> (a) Define a target audience for the Fedora distribution (or maybe narrow the > definition to "default spin")--without a clear target audience for our product > there is a lack of clarity around when we are "done." It also makes it > difficult to make decisions about release quality and release composition. > Experienced users and people that wish to aid in leading our industry through contribution, experimentation and science. (inventors, tinkerers, hackers)
I think Fedora should target these users for several reasons.
1. It plays to our current strengths. We are already surrounded by these people. I have never in my life worked with such bright and capable people before. I'm not just talking about the various technologists, but in our ambassadors, design team, docs, etc. They're all good people and many of those teams need more good people.
2. I think these types of users are the most likely to be converted into contributors. A cycle that helps protect Fedora's future by ensuring fresh people are always coming around to take the place of new needs and to replace those that have left.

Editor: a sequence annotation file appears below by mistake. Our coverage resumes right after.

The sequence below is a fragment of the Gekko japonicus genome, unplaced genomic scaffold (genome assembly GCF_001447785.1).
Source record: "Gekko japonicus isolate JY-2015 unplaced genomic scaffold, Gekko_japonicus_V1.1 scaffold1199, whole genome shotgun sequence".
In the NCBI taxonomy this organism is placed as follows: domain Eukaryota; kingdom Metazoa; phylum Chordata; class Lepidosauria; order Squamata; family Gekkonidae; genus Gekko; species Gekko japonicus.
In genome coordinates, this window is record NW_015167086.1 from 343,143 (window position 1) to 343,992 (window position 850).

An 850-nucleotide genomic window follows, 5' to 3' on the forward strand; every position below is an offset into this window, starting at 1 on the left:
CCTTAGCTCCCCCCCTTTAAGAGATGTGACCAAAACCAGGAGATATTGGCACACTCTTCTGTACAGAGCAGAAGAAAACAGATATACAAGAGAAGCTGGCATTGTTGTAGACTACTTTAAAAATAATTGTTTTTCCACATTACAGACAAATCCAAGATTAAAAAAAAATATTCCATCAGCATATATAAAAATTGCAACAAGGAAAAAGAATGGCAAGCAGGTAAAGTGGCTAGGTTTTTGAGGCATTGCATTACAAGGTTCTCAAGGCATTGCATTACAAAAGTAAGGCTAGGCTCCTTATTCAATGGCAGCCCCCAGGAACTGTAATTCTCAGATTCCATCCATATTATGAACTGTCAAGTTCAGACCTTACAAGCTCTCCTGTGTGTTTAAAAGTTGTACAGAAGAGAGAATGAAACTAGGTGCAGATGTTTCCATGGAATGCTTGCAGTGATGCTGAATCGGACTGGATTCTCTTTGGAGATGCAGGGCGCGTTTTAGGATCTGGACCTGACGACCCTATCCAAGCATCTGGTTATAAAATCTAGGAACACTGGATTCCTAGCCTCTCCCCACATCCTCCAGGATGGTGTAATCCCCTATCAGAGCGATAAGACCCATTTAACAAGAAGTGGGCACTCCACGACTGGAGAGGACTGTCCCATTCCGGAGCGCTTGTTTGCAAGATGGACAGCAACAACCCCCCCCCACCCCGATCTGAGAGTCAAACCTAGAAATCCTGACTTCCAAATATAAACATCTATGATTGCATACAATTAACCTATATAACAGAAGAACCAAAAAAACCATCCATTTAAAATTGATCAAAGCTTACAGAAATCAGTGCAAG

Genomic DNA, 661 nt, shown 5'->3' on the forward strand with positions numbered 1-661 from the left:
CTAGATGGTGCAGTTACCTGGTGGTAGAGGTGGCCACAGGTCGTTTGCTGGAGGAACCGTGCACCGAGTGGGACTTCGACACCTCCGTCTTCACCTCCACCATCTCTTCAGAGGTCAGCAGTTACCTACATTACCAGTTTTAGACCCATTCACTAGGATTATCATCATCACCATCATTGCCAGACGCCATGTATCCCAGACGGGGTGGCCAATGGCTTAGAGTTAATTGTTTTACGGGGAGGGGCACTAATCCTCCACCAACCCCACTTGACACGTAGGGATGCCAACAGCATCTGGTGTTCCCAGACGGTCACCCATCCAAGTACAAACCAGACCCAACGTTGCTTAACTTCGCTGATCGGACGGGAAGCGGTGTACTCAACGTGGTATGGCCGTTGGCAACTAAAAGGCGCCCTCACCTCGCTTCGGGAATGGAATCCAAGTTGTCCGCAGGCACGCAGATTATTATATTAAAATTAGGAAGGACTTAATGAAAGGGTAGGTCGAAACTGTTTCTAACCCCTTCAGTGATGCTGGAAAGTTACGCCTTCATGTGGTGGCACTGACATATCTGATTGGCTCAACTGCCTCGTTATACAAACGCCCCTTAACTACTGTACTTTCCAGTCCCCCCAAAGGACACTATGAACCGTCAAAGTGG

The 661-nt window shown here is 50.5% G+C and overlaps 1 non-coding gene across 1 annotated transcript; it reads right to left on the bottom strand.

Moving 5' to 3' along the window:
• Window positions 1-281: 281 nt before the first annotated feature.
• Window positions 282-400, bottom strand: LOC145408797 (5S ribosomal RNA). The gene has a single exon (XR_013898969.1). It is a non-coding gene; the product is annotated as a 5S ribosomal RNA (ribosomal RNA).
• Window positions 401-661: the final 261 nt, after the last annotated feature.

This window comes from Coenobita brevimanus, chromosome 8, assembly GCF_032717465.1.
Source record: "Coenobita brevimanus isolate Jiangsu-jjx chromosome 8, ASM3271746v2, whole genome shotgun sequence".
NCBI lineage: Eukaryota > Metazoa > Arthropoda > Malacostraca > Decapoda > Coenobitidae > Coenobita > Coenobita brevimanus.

3. In being first. Fedora regularly overshoots it's means. I don't intend this to be in a bad light. We slipped again with the F12 beta. We slip several releases for whatever reason. At the end of the day though, what we tried to do and what we were able to do in the time allotted, didn't pan out. Experienced users understand this and for features that they are about are more likely to contribute or work with us on specific problems.
4. Aside from Gentoo it doesn't seem anyone is really focusing on this group of people. And even Gentoo seems (IMO) to be doing it in more of a power user way providing a distro for power users, not a place (Fedora Project) and distro.
5. Many of these users also work in enterprise environments where they'll be using CentOS, Scientific Linux or RHEL. It seems natural they'd want to stay in the same family of distributions and I suspect it is where several of our contributors and users come from anyway (that's where I initially came from).